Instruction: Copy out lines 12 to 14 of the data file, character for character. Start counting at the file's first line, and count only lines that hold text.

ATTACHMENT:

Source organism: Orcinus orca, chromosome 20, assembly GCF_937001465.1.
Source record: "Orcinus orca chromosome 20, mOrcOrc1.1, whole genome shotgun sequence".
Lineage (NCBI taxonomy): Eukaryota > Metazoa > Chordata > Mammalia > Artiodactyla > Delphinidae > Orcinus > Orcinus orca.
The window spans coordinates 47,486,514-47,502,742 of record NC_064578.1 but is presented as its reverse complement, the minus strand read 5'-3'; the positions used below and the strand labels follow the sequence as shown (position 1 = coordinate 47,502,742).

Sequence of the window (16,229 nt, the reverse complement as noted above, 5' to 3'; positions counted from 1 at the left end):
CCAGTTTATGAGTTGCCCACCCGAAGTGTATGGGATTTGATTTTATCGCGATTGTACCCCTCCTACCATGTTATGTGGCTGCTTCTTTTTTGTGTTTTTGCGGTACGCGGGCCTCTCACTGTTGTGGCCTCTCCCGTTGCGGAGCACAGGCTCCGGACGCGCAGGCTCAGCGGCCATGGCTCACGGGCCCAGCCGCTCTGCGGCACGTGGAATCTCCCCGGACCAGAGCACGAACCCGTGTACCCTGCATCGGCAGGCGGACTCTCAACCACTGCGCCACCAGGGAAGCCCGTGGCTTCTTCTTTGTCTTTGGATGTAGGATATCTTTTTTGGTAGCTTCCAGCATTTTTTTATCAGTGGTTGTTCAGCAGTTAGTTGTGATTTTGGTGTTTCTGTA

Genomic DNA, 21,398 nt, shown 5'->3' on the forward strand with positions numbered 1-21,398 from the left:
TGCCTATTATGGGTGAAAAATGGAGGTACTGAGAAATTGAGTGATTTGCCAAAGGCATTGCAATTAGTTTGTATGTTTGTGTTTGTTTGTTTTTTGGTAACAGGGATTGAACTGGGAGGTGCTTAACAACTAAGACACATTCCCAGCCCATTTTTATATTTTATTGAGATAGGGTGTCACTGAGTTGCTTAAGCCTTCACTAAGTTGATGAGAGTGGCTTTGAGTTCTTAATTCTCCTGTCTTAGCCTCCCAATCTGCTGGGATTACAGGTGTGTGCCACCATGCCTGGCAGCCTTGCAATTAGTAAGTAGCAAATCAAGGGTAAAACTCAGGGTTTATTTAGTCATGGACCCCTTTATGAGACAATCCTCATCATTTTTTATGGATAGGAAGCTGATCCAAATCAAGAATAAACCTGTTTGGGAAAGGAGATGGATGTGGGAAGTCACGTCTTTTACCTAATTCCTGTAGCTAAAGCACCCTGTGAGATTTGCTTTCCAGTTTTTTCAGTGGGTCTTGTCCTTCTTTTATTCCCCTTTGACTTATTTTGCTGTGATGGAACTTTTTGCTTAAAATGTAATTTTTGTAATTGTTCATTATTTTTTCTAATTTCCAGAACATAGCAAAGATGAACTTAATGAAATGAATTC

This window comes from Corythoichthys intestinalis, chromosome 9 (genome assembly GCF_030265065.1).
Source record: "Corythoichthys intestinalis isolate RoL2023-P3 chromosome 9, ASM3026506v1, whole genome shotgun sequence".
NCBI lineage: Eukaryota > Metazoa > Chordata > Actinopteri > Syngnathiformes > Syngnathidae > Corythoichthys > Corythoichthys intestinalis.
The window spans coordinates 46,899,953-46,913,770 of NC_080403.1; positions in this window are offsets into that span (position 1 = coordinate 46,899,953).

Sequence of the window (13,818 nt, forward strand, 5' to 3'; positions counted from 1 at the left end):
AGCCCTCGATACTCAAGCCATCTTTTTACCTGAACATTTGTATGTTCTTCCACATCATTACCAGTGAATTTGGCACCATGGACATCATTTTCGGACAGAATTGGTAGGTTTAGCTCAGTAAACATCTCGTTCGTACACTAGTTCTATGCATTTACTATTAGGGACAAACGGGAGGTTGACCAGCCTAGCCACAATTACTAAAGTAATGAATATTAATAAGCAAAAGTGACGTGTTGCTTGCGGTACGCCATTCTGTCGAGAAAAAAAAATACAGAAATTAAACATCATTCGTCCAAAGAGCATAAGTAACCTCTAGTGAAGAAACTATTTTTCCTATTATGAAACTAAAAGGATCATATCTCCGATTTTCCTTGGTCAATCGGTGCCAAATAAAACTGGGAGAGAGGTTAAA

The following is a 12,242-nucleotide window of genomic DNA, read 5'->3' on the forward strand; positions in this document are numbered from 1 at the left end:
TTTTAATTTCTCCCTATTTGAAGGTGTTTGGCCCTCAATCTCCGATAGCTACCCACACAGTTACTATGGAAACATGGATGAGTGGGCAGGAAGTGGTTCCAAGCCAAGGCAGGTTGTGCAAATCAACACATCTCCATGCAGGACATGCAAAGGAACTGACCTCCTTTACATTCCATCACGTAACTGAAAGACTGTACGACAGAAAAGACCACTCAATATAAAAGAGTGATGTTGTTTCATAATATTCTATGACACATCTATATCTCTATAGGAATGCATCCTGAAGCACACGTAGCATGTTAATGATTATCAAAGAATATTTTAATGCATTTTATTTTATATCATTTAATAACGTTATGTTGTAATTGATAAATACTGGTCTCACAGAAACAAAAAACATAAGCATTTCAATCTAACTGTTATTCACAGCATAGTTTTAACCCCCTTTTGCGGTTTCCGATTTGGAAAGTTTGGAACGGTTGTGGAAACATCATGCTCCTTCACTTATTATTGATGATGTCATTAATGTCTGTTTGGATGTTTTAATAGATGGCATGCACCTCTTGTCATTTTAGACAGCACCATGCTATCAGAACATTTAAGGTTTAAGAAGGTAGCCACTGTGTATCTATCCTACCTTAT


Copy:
The window spans coordinates 46,899,953-46,913,770 of NC_080403.1; positions in this window are offsets into that span (position 1 = coordinate 46,899,953).

Sequence of the window (13,818 nt, forward strand, 5' to 3'; positions counted from 1 at the left end):
AGCCCTCGATACTCAAGCCATCTTTTTACCTGAACATTTGTATGTTCTTCCACATCATTACCAGTGAATTTGGCACCATGGACATCATTTTCGGACAGAATTGGTAGGTTTAGCTCAGTAAACATCTCGTTCGTACACTAGTTCTATGCATTTACTATTAGGGACAAACGGGAGGTTGACCAGCCTAGCCACAATTACTAAAGTAATGAATATTAATAAGCAAAAGTGACGTGTTGCTTGCGGTACGCCATTCTGTCGAGAAAAAAAAATACAGAAATTAAACATCATTCGTCCAAAGAGCATAAGTAACCTCTAGTGAAGAAACTATTTTTCCTATTATGAAACTAAAAGGATCATATCTCCGATTTTCCTTGGTCAATCGGTGCCAAATAAAACTGGGAGAGAGGTTAAA